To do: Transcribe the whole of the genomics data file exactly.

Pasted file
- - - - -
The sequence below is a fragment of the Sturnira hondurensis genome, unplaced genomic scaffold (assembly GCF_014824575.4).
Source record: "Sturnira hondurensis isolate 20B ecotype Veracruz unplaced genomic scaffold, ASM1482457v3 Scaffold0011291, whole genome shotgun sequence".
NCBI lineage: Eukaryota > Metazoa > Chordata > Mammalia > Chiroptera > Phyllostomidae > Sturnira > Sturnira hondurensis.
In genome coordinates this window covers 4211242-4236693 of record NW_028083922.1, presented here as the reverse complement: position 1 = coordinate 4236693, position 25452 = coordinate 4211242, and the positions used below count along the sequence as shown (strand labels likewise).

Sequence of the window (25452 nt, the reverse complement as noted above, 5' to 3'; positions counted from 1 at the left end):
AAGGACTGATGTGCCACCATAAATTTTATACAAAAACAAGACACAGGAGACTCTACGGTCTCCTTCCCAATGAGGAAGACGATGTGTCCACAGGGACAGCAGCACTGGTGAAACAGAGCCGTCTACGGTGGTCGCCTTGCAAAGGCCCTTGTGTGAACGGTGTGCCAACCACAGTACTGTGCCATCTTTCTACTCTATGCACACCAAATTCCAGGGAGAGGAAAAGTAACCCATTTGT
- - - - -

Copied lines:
The sequence below is a fragment of the Sturnira hondurensis genome, unplaced genomic scaffold (assembly GCF_014824575.4).
Source record: "Sturnira hondurensis isolate 20B ecotype Veracruz unplaced genomic scaffold, ASM1482457v3 Scaffold0011291, whole genome shotgun sequence".
NCBI lineage: Eukaryota > Metazoa > Chordata > Mammalia > Chiroptera > Phyllostomidae > Sturnira > Sturnira hondurensis.
In genome coordinates this window covers 4211242-4236693 of record NW_028083922.1, presented here as the reverse complement: position 1 = coordinate 4236693, position 25452 = coordinate 4211242, and the positions used below count along the sequence as shown (strand labels likewise).

Sequence of the window (25452 nt, the reverse complement as noted above, 5' to 3'; positions counted from 1 at the left end):
AAGGACTGATGTGCCACCATAAATTTTATACAAAAACAAGACACAGGAGACTCTACGGTCTCCTTCCCAATGAGGAAGACGATGTGTCCACAGGGACAGCAGCACTGGTGAAACAGAGCCGTCTACGGTGGTCGCCTTGCAAAGGCCCTTGTGTGAACGGTGTGCCAACCACAGTACTGTGCCATCTTTCTACTCTATGCACACCAAATTCCAGGGAGAGGAAAAGTAACCCATTTGT